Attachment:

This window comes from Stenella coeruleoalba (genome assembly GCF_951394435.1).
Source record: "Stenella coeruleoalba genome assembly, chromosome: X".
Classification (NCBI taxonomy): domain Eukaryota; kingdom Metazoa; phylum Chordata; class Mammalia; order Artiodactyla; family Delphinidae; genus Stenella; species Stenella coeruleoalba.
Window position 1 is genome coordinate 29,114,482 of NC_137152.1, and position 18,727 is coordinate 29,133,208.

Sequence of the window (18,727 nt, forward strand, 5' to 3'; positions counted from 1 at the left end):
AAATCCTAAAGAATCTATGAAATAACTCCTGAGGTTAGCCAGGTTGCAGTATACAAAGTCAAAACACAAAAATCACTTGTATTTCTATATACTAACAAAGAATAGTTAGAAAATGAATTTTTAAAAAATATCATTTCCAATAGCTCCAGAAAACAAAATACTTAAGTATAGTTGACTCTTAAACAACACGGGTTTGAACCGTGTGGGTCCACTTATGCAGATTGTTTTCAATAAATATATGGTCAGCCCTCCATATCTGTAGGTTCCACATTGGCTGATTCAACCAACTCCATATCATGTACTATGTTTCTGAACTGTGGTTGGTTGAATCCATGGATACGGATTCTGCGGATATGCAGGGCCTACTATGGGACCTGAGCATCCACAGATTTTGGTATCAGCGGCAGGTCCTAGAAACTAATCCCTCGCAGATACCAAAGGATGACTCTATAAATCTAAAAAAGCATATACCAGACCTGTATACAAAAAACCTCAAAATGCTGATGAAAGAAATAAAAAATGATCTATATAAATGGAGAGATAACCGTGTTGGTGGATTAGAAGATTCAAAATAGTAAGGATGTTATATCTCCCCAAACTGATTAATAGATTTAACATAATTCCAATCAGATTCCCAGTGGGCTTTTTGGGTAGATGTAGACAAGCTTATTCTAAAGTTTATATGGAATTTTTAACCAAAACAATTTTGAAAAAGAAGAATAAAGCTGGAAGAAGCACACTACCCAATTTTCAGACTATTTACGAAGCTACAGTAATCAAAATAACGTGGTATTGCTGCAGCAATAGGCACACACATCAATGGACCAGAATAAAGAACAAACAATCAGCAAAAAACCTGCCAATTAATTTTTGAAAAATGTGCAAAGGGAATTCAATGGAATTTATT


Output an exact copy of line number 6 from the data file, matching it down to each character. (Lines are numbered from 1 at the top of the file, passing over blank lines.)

AAATCCTAAAGAATCTATGAAATAACTCCTGAGGTTAGCCAGGTTGCAGTATACAAAGTCAAAACACAAAAATCACTTGTATTTCTATATACTAACAAAGAATAGTTAGAAAATGAATTTTTAAAAAATATCATTTCCAATAGCTCCAGAAAACAAAATACTTAAGTATAGTTGACTCTTAAACAACACGGGTTTGAACCGTGTGGGTCCACTTATGCAGATTGTTTTCAATAAATATATGGTCAGCCCTCCATATCTGTAGGTTCCACATTGGCTGATTCAACCAACTCCATATCATGTACTATGTTTCTGAACTGTGGTTGGTTGAATCCATGGATACGGATTCTGCGGATATGCAGGGCCTACTATGGGACCTGAGCATCCACAGATTTTGGTATCAGCGGCAGGTCCTAGAAACTAATCCCTCGCAGATACCAAAGGATGACTCTATAAATCTAAAAAAGCATATACCAGACCTGTATACAAAAAACCTCAAAATGCTGATGAAAGAAATAAAAAATGATCTATATAAATGGAGAGATAACCGTGTTGGTGGATTAGAAGATTCAAAATAGTAAGGATGTTATATCTCCCCAAACTGATTAATAGATTTAACATAATTCCAATCAGATTCCCAGTGGGCTTTTTGGGTAGATGTAGACAAGCTTATTCTAAAGTTTATATGGAATTTTTAACCAAAACAATTTTGAAAAAGAAGAATAAAGCTGGAAGAAGCACACTACCCAATTTTCAGACTATTTACGAAGCTACAGTAATCAAAATAACGTGGTATTGCTGCAGCAATAGGCACACACATCAATGGACCAGAATAAAGAACAAACAATCAGCAAAAAACCTGCCAATTAATTTTTGAAAAATGTGCAAAGGGAATTCAATGGAATTTATT